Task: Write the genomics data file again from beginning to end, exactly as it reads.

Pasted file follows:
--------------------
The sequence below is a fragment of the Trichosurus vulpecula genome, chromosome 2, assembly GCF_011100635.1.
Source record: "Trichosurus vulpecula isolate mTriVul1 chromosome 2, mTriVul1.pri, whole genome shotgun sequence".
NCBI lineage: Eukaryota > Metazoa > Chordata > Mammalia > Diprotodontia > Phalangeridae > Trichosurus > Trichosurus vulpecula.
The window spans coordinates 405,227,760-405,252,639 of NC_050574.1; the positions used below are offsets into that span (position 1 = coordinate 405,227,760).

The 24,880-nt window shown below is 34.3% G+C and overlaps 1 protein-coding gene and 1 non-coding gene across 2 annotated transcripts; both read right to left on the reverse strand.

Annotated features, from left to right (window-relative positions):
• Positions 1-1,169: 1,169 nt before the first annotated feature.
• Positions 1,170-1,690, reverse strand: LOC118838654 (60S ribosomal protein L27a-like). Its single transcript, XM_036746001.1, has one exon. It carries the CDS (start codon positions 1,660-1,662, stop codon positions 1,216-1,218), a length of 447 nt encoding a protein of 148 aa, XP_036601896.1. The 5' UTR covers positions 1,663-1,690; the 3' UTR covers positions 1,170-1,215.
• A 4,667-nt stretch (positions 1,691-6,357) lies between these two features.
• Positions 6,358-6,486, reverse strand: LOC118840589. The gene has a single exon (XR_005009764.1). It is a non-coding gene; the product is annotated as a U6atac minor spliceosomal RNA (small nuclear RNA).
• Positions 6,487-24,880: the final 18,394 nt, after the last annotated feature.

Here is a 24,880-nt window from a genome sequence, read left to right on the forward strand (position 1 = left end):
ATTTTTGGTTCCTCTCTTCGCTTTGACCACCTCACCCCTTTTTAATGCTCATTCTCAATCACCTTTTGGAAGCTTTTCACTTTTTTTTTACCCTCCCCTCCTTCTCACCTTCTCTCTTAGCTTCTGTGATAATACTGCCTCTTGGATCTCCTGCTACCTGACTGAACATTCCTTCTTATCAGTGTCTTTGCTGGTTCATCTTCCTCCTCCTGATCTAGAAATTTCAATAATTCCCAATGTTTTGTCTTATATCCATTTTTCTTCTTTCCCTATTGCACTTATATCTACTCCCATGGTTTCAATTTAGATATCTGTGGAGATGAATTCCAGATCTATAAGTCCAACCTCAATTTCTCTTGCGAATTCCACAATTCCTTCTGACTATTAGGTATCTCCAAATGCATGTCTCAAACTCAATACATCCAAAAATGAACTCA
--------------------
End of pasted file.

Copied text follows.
The sequence below is a fragment of the Trichosurus vulpecula genome, chromosome 2, assembly GCF_011100635.1.
Source record: "Trichosurus vulpecula isolate mTriVul1 chromosome 2, mTriVul1.pri, whole genome shotgun sequence".
NCBI lineage: Eukaryota > Metazoa > Chordata > Mammalia > Diprotodontia > Phalangeridae > Trichosurus > Trichosurus vulpecula.
The window spans coordinates 405,227,760-405,252,639 of NC_050574.1; the positions used below are offsets into that span (position 1 = coordinate 405,227,760).

The 24,880-nt window shown below is 34.3% G+C and overlaps 1 protein-coding gene and 1 non-coding gene across 2 annotated transcripts; both read right to left on the reverse strand.

Annotated features, from left to right (window-relative positions):
• Positions 1-1,169: 1,169 nt before the first annotated feature.
• Positions 1,170-1,690, reverse strand: LOC118838654 (60S ribosomal protein L27a-like). Its single transcript, XM_036746001.1, has one exon. It carries the CDS (start codon positions 1,660-1,662, stop codon positions 1,216-1,218), a length of 447 nt encoding a protein of 148 aa, XP_036601896.1. The 5' UTR covers positions 1,663-1,690; the 3' UTR covers positions 1,170-1,215.
• A 4,667-nt stretch (positions 1,691-6,357) lies between these two features.
• Positions 6,358-6,486, reverse strand: LOC118840589. The gene has a single exon (XR_005009764.1). It is a non-coding gene; the product is annotated as a U6atac minor spliceosomal RNA (small nuclear RNA).
• Positions 6,487-24,880: the final 18,394 nt, after the last annotated feature.

Here is a 24,880-nt window from a genome sequence, read left to right on the forward strand (position 1 = left end):
ATTTTTGGTTCCTCTCTTCGCTTTGACCACCTCACCCCTTTTTAATGCTCATTCTCAATCACCTTTTGGAAGCTTTTCACTTTTTTTTTACCCTCCCCTCCTTCTCACCTTCTCTCTTAGCTTCTGTGATAATACTGCCTCTTGGATCTCCTGCTACCTGACTGAACATTCCTTCTTATCAGTGTCTTTGCTGGTTCATCTTCCTCCTCCTGATCTAGAAATTTCAATAATTCCCAATGTTTTGTCTTATATCCATTTTTCTTCTTTCCCTATTGCACTTATATCTACTCCCATGGTTTCAATTTAGATATCTGTGGAGATGAATTCCAGATCTATAAGTCCAACCTCAATTTCTCTTGCGAATTCCACAATTCCTTCTGACTATTAGGTATCTCCAAATGCATGTCTCAAACTCAATACATCCAAAAATGAACTCA